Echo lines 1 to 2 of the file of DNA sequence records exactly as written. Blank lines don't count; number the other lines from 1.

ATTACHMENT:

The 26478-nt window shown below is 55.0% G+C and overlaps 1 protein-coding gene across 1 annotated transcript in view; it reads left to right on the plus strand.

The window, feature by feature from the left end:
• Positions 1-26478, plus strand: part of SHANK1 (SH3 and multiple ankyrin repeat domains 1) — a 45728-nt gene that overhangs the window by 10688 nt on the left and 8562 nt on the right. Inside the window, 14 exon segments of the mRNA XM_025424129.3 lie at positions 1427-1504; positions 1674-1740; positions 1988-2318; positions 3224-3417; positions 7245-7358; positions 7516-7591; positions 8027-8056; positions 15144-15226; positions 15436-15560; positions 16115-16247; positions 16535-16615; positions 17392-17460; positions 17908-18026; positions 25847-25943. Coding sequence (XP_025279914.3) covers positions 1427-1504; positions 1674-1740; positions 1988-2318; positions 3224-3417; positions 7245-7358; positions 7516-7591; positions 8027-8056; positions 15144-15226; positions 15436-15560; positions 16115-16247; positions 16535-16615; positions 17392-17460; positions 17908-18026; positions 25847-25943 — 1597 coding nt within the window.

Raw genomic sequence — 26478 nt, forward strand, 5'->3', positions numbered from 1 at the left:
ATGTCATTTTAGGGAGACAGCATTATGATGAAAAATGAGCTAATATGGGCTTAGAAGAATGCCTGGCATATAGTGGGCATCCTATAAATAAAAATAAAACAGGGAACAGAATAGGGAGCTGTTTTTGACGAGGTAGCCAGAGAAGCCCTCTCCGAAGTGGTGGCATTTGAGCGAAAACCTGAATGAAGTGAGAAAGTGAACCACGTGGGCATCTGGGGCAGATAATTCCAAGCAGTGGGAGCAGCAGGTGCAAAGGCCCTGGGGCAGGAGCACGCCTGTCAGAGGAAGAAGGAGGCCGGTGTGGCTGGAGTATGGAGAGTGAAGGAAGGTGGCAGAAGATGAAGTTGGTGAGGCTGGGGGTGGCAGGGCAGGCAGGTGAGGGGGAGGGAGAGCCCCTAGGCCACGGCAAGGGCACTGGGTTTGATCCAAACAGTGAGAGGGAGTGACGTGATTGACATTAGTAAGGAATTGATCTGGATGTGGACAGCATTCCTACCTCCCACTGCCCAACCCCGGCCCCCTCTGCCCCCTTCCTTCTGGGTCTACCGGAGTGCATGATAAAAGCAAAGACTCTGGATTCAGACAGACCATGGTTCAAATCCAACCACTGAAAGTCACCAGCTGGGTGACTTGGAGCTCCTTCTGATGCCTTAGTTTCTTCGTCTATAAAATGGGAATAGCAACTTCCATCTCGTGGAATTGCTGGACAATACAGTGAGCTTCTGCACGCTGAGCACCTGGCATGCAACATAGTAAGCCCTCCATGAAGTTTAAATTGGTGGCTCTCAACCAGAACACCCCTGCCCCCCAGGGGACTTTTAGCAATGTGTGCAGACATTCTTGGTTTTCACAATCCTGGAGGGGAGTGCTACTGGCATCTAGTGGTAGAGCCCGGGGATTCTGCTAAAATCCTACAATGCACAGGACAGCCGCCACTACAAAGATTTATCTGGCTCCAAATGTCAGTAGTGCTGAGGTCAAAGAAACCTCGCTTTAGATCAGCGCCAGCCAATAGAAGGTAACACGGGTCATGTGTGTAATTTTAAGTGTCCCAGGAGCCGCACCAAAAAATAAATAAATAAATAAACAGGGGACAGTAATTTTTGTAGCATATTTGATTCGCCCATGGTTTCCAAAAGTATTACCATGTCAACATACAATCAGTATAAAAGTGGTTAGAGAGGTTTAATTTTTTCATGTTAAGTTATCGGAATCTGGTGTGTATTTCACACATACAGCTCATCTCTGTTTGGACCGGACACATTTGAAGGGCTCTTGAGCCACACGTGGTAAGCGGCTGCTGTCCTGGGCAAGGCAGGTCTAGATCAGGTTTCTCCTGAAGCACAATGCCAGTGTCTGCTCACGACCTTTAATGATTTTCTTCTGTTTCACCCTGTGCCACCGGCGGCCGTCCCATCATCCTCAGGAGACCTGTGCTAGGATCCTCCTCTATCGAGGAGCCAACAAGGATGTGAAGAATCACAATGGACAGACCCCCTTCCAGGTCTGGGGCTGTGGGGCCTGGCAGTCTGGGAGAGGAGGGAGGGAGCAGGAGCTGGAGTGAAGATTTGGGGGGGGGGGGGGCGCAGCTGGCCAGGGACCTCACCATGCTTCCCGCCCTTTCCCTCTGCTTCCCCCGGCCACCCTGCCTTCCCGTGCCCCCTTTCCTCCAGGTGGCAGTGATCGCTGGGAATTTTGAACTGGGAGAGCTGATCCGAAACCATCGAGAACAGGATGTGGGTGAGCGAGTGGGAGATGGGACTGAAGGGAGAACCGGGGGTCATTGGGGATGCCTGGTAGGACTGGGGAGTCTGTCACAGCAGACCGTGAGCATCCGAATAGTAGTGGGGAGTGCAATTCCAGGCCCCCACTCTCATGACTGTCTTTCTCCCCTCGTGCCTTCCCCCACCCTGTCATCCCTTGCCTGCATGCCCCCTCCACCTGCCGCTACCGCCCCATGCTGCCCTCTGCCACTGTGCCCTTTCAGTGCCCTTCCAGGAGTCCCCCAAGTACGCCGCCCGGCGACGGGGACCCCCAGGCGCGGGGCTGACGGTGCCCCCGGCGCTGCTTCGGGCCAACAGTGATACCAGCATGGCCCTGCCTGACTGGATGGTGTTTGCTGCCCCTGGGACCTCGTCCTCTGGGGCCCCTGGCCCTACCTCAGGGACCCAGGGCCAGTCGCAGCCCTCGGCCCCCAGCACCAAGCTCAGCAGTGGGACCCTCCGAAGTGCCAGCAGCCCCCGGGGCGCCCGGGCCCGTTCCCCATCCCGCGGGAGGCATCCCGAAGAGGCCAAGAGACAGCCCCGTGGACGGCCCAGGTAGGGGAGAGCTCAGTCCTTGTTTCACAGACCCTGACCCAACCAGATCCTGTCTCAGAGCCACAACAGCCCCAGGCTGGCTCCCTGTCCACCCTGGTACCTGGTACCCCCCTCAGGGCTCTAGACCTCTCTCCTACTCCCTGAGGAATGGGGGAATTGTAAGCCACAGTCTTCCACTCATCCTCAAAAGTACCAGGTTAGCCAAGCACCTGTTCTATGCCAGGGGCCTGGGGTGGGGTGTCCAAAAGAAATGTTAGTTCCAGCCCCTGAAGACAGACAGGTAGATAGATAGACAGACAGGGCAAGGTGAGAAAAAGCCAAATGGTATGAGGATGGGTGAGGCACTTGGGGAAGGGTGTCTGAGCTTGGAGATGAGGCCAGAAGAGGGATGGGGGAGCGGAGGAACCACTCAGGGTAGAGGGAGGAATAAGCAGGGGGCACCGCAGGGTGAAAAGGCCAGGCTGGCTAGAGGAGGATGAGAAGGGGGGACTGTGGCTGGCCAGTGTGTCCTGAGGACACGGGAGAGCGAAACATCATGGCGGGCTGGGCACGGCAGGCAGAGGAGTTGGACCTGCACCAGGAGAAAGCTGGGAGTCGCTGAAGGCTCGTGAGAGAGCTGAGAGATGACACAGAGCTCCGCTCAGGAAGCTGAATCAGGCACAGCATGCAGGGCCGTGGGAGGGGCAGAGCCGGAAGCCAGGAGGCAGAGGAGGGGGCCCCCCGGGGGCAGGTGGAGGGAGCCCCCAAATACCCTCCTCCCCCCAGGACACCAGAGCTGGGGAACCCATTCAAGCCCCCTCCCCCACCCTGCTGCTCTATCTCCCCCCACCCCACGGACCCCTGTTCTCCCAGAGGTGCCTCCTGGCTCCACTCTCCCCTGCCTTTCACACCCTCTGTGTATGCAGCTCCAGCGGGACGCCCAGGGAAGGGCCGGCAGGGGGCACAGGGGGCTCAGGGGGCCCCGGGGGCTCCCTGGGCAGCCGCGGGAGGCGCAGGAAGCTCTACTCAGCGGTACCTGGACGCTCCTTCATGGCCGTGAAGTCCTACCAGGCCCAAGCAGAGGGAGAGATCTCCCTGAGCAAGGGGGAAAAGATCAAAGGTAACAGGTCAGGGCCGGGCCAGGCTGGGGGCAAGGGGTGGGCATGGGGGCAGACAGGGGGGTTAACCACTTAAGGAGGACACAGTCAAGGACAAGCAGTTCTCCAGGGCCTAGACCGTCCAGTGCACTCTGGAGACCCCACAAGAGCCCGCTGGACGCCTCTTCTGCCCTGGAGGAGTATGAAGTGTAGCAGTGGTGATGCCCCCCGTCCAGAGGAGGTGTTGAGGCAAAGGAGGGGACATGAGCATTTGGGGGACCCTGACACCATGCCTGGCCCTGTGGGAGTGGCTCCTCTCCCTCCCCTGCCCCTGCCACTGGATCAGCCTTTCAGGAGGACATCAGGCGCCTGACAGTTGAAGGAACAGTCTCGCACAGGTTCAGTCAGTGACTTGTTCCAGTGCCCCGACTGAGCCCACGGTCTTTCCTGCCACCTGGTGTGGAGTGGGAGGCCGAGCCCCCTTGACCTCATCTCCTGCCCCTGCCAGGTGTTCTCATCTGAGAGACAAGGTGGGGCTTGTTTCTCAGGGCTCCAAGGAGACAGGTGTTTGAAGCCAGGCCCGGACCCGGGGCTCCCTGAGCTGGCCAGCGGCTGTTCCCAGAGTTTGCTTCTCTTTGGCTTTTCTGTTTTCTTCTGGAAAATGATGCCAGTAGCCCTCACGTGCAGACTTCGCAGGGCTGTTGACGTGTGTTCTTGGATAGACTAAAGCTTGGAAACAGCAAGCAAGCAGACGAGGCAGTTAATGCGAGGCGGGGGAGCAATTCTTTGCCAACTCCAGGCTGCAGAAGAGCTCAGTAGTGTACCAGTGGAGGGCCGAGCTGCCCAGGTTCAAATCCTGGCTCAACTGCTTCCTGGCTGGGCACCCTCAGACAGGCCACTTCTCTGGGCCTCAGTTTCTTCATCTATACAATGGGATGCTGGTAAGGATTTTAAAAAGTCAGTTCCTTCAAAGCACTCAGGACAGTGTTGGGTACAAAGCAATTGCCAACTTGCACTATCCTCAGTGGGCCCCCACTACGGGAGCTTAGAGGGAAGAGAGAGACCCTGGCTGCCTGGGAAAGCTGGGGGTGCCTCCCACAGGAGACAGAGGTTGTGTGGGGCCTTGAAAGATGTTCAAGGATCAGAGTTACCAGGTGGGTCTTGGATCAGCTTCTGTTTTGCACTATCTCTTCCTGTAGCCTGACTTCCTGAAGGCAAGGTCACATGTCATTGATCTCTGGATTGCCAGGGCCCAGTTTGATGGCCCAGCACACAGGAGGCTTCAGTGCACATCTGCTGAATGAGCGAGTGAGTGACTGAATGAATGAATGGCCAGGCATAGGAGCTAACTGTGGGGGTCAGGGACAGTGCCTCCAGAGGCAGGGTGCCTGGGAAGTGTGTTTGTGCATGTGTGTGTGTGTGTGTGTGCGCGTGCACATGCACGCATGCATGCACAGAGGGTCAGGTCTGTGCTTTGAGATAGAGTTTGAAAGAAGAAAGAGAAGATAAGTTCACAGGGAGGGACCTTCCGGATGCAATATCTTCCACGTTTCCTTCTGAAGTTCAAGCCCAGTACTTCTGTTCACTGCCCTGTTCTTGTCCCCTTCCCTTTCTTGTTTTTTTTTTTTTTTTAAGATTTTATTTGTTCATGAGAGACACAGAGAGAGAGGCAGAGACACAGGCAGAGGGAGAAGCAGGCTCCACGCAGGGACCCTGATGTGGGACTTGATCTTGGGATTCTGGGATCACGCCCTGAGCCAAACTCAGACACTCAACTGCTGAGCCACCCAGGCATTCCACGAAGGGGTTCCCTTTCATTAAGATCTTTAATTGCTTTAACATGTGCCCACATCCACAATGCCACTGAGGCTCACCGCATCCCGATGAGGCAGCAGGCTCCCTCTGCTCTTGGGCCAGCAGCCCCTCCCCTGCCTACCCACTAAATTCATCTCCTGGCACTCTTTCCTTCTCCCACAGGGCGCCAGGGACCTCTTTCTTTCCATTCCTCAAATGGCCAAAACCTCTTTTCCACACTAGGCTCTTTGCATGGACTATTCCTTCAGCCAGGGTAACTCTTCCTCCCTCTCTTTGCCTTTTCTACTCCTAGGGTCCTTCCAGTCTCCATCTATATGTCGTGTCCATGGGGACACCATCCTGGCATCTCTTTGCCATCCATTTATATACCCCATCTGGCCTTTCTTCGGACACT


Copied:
The 26478-nt window shown below is 55.0% G+C and overlaps 1 protein-coding gene across 1 annotated transcript in view; it reads left to right on the plus strand.

The window, feature by feature from the left end: